Though they remain a fairly small player in what’s become a very crowded hydration market, Hydrapak are mounting a bit of a stealth attack on the big boys with their excellent reservoirs, very clever gel-dispensing bottles, and some very well executed packs. At Interbike last fall, their Reyes hydration pack caught my eye with its ‘just right’ size, streamlined appearance, and light 1.25lb weight. I’ve been using the Reyes for virtually all of my sub-3 hour rides since then and have come away very impressed- not just with the included bladder but with the entire package.
Though I do own smaller packs, there is really a minimum amount of gear that I’m comfortable headed for the hills with. A tube, small tool kit, CO2, tire pump, phone, wallet, and a some reserve snacks are really the basics as far as I’m concerned. Throw in a lightweight jacket or knee and arm warmers and most race-oriented packs start to look awful sausage-y. For this load (and even a bit more), the Reyes’ 5L cargo capacity is just about perfect. It’s also nice that they’ve thought to accommodate a 3L bladder- it’s always possible to under-fill the bladder, but when was the last time you wish that you’d brought less water on a ride? Click ‘more’ to read on. Looking at the Reyes’ fairly narrow footprint (it’s 7in wide- essentially the width of the bladder), I was initially concerned that the bag would be all sorts of floppy. Though the shoulder straps do need to be fairly snug in order to stay put- all unstructured packs’ seem to- the Reyes is remarkably stable off road, something that was a very pleasant surprise. Sure, excessive body English and lunges over high logs will result in a thwack to the back of the helmet, but that’s par for the course. With that out of the way, let’s get into the details…
Hydrapak aren’t breaking any new ground with the Reyes’ layout- which is fine, because it works. The bladder sits against the wearer’s back in a dedicated compartment, with the hose working its way out through either of the shoulder straps. While the majority of the pack is a lightweight baby ripstop nylon, the bottom panel is significantly heavier for durability’s sake. The contact points (back and shoulder straps) are lined with a nice-feeling wicking material and the waist belt is easily removable. There is a stretchy outside pocket that fits a small camera and energy bar well and a pair of compression straps help to keep things tidy or tether whatever doesn’t fit inside. The large rainbow zip provides good access and visibility. A pump sleeve, zippered phone/wallet pocket, and key clip round out the interior.
Hydrapak’s provided Reversible Reservoir II remains one of my favorites. The company have solved the filling, flow, bite valve drip, and cleaning problems that seem to have most of their competitors stymied. The BPA-free TPU material is surprisingly soft, remarkably strong (see their website for bladder abuse videos), and, along with the quick release Plug-N-Play hose and large Slide Seal closure, allow the bag to be turned completely inside-out for cleaning. The bite valve’s flow isn’t quite that of CamelBak or Nalgene’s latest, but it has remained impressively leak-free, only dripping as the liquid inside approaches freezing (which I take as a warning to drink more, clearing the slush and stopping any drips). Despite my worries about feeling the reservoir’s rigid slide closure through the thin bag, I never have.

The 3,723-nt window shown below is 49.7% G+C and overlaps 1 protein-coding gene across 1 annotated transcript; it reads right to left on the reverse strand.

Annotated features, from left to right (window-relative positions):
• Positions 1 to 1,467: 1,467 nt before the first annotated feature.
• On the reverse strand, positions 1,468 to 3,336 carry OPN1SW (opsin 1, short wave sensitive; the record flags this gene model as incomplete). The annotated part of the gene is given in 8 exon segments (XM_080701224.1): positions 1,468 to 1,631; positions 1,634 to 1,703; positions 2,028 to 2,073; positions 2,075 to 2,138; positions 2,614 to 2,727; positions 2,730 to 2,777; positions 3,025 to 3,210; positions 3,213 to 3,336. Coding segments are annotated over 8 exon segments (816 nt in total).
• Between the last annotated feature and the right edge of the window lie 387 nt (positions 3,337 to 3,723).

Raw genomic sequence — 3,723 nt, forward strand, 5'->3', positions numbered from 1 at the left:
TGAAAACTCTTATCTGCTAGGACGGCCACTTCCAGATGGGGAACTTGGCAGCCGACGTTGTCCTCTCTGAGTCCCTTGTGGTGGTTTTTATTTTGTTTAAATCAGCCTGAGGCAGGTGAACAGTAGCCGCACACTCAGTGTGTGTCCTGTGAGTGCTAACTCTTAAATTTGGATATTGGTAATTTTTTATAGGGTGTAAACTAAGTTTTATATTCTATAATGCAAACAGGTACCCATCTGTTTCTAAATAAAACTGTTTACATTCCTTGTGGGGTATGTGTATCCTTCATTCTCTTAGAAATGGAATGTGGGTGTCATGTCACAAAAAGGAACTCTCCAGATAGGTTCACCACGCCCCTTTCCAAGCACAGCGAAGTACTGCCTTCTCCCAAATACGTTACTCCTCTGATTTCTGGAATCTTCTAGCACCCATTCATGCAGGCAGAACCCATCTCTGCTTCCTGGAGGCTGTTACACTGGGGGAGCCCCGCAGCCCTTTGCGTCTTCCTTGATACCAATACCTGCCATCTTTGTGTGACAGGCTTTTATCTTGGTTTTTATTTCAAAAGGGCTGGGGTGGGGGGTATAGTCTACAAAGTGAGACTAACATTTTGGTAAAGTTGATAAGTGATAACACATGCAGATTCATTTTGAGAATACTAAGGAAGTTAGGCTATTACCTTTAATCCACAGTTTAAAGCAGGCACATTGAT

In use, the Reyes works very well. It’s never really felt overwhelmed and the narrow footprint provides for excellent freedom of movement. The tubular shoulder straps were a bit odd out of the box, with one of the undersides wrapping up around the side of the straps and the outer fabric wrapping around the inside. It’s never been uncomfortable but could be prevented with a seam across the layers. The pack’s lightweight construction no doubt helps it disappear- but it also contributes to my greatest complaint about the Reyes. Even though this pack has never seen temperatures over 50 degrees, it’s not uncommon for me to finish a hard ride with a wet rectangle on my back. Some sort of 3D mesh or molded foam could help with ventilation- though possibly at the expense of weight and stability. As it stands now, all that sits between the rider and a very un-breathable bladder are a couple of thin layers of fabric. No matter how well that fabric may wick, the moisture needs some sort of escape route. This isn’t uncommon with lightweight packs, but is an area that could be improved upon.
My only other complaint is minor: because the key clip is on the outer wall of the bag and keys don’t have a natural place to tuck, it’s not uncommon to hear them rattling against a pump or something else in the bag. Mindful packing will prevent this- but so would moving the closer to the rider’s back or providing an interior pocket into which keys could tuck. That’s about it. For anyone looking for a sleek, lightweight, right-sized bag, the Reyes is absolutely worth trying. The $75 price is competitive and it includes what may well be the best bladder out there. In truly hot climates, the lack of effective ventilation may be a deal-breaker, but it’s a question of priorities: weight and stability or moisture management. The Reyes is available in 5 (!) color combinations, so there’s bound to be one for everyone.